Common Law or Civil Law – A Comparison.

By Ahlam Arif


Development of the Systems

The common law and the civil law systems are two very distinct legal systems. To understand the complex nature of the two, it is necessary to consider its historical roots that have now been developed over the years leading to its incorporation across the world. The common law system was established in England stemming from disputes in local areas each applying different laws and remedies for resolution. As the laws lacked consistency among each region, a central court was set up that would apply laws common to all. Over time, equitable remedies were established and its exercise remained at the discretion of the judges to determine a suitable outcome dependent on the facts of the case. Equity supplements common law by creating a legal system that is pragmatic through its flexibility.

On the other hand, civil law or jus civile was established by the Romans. The law at that time was narrower and specific to a few circumstances that caused a challenge in its application. This resulted in a change that was brought by liberal jurists who sought to clarify the law. They established rules and guidelines that would regulate the affairs of its people as general principles of law. As their opinions on a new form of the law were given wider recognition, this was later consolidated and codified. The civil law system primarily relies on codes that have now been adopted by many, forming a part of their constitution and developed over time. As the legal principles are generic, these also aid in the development of the law through its adaptability to the changing societal norms.

Application of the Law

In a common law jurisdiction, the primary source of law that the courts rely on are judicial precedents or case laws. These are judge-made laws created through their decisions on a case establishing binding legal principles. The courts are bound to interpret the relevant case laws to ensure consistency in their application of the law where similarities are found. The judges in common law systems play a significant and active role in the application and creation of the law. As the prerogative lies with the courts to establish principles dependent on the cases, it brings about a wider scope of development of the law through the opinions and comments of judges.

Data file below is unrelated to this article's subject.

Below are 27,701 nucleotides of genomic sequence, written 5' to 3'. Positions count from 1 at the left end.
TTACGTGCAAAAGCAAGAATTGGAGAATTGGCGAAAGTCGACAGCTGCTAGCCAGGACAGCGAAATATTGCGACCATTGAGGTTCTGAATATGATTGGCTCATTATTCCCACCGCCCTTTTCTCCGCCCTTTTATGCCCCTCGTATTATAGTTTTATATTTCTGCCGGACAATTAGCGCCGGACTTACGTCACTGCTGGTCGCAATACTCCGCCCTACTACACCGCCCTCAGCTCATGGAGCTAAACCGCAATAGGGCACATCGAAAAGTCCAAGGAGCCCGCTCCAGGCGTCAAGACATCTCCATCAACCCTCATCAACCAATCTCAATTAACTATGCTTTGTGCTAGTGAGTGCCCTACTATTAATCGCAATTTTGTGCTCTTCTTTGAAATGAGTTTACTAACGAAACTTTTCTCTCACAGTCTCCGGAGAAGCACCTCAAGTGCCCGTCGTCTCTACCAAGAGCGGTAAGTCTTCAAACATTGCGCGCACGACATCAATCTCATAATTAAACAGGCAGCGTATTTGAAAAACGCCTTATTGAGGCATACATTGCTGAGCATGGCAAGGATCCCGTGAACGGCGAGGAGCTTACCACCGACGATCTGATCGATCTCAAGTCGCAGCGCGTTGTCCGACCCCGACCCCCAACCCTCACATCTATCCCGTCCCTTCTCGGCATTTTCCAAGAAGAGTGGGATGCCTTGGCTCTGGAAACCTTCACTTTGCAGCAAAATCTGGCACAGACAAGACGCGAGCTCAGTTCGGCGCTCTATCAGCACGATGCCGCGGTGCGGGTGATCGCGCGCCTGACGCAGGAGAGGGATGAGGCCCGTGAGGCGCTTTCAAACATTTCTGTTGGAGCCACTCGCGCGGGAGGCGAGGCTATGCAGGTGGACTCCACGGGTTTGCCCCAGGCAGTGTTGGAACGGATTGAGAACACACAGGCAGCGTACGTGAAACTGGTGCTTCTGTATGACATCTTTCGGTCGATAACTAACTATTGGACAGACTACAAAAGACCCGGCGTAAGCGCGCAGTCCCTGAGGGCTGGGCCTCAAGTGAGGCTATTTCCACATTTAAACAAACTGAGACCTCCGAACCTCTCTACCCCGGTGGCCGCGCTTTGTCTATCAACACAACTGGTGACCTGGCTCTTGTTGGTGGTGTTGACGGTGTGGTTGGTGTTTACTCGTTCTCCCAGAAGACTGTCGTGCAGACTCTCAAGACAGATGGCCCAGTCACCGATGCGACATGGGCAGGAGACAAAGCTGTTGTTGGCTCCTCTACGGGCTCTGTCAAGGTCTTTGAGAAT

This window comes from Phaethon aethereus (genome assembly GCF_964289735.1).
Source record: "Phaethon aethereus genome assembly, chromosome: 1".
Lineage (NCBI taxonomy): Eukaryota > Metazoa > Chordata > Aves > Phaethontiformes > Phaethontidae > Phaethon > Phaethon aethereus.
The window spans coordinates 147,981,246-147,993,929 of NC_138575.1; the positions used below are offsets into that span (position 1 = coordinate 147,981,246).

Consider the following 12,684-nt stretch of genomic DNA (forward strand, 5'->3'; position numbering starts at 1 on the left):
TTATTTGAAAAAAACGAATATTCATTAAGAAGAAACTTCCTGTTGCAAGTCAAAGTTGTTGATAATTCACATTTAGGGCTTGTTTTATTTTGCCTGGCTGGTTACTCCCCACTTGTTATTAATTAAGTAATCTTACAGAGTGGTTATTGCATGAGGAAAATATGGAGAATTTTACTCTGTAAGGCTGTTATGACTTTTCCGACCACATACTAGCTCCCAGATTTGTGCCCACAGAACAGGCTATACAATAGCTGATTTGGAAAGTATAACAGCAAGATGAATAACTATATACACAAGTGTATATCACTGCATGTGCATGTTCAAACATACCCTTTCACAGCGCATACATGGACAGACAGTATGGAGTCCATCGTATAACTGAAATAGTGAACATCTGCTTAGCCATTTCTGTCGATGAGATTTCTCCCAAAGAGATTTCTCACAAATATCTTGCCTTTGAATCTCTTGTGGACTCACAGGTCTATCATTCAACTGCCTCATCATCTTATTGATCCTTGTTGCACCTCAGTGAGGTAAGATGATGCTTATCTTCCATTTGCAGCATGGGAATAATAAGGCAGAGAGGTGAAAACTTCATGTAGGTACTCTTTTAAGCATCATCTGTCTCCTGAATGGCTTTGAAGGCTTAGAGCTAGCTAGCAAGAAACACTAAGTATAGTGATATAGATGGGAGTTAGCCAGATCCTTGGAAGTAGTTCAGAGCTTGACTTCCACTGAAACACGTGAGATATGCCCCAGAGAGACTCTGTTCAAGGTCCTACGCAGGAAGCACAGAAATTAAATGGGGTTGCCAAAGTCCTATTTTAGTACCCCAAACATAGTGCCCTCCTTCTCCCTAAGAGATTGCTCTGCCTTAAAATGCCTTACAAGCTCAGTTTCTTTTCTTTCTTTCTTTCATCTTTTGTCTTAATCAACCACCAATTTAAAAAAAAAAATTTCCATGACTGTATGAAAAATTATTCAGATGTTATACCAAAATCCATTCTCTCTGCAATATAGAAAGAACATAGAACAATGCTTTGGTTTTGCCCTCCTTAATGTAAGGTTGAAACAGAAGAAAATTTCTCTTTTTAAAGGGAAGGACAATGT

Through their discretion, the judges may overrule, distinguish or deviate from the precedents set from previous decisions where inconsistency or ambiguity is found to hinder a fair outcome. As the principles of the decisions are binding, the evolution of the law has been greatly notable in the common law jurisdiction. Despite the legislations regulating specific areas, the judges are required to strictly interpret the statutes, which leaves a greater degree of flexibility in its application of the established judicial precedents. It brings about significant development in the progression of the law with its adaptability.

Whereas in civil law jurisdiction, the rules and core principles are codified as statutes that take precedence over any other source of law by the courts. Through the primacy of the codified laws, the judges also rely on sources like the parliamentary discussions, draftsmen’s comments, and the essential preparatory works on the legislation for its interpretation. Therefore, as the laws are strictly defined, the judicial creativity in establishing rules or reliable precedents are limited in civil law systems. Unlike common law, judges are also limited in their capacity to create laws and act as mere investigators who apply the legislation to the facts.

Despite the lack of judicial powers to create laws, the codification of the general principles as a primary source provides the courts with the ability to liberally interpret legislations. In some instances, the courts can rely on previous judgments, but these are only extracted for the purpose of understanding the codified body of law and for its application. This, in turn, enables the judges to be much more flexible in their approach to decision-making through a wider scope of interpretation.


The two systems share similarities in their objective of achieving consistency in the application of the law and ensuring a sufficient degree of flexibility in the development of these legal principles. The key difference in the practise of the two legal systems vests in its primary source of law. Civil law relies on codified statutes to decide a case, while the common law jurisdiction primarily considers judicial precedents. Furthermore, the extent of judicial powers remains substantially different as common law leaves a wide discretion upon the judges to establish precedents through creative decision-making.  However, despite the sources and the judicial powers being inherently distinctive, the outcome nevertheless is similar as the objective of a fair outcome is reached through wide interpretation of the law.